Professor Eddie Glaude Jr.
Sameer A. Khan

Sean Illing

It’s not the intended audience of the book, but what’s your message to middle America, to white America, after this election?

Eddie Glaude Jr.

First of all, once we acknowledge the work of the value gap in our own lives and in the society in general, once we see that we have been habituated to believe that certain people should be accorded a certain kind privilege because of the color of their skin while others are held to a different standard, then we can do the work together to try to transform and achieve our country, to echo James Baldwin.

But I do think of the Trump supporter who’s been catching hell, who’s witnessed, just like folks in my neighborhood and folks in my family, that their houses aren’t worth a damn thing anymore, that they’re working harder for less, that all that job creation over the past eight years and before, 95 percent of it was part-time and contractual work. Many of them have entered a brutal market after they lost their homes. They can’t afford higher education because tuition has skyrocketed. They’re worried if one of their family members gets sick that they’re going to lose their home.

All of this is not a result of big government taking things from them and giving it to undeserving others. All of it, the majority of it, is a result of greedy people who want to transfer wealth from the most vulnerable into their pockets. And I think the assessment is, did Donald Trump sell an illusion? Because when you look at his policies, it’s business as usual. In fact, it’s unbridled business as usual.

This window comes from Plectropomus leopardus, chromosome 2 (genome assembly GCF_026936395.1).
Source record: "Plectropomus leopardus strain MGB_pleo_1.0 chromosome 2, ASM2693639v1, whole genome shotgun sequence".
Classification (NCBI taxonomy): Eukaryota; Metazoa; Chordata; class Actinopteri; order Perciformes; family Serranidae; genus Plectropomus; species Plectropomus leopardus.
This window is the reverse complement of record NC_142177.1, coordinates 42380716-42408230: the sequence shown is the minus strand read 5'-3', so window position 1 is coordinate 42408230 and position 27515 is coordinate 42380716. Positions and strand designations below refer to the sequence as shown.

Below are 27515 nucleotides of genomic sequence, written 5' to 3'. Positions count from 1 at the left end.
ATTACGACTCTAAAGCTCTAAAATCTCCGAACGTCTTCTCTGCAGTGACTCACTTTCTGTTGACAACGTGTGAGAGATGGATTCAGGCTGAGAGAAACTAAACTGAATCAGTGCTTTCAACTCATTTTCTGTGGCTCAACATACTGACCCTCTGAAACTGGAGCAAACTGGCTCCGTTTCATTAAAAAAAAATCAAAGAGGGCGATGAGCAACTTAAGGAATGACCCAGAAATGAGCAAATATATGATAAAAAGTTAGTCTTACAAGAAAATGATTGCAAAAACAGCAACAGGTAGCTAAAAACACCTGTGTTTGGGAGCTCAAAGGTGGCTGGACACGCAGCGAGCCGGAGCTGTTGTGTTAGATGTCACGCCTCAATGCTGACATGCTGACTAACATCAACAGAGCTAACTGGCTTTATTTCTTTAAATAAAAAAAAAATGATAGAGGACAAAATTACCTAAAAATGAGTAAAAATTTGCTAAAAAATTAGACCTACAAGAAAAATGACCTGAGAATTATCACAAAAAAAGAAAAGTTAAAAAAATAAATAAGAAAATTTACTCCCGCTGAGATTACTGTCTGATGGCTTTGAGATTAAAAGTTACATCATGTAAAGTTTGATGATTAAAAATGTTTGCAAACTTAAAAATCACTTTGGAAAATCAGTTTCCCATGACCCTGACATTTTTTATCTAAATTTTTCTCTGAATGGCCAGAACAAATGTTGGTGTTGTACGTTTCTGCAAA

So I say to middle America, to working-class white America, that there are working-class people of all colors who are catching hell and we all need to just link arms and fight this thing in the best way we know how.

Sean Illing

What’s your message to black Americans, to liberals, to anyone who felt alienated by this election?

Eddie Glaude Jr.

My message is that the key battleground is the imagination. Over the past several years, there has been an all-out assault on our radical imaginations. People want us to believe that our only choices are those right in front of us. We have to imagine a different kind of politics, a politics that’s consonant with the kind of world we aspire to live in for our children and our children’s children. That’s going to require us to break loose from old models. It’s going to require an impiety, an ability to step outside of crude and staid understandings of tradition.

Sometimes to be heard you’ve got to sing out of key. We have to imagine a new kind of politics. The one good thing that comes out of the election of Trump is that he’s flattened the political landscape.

He’s opened up space for us to think anew.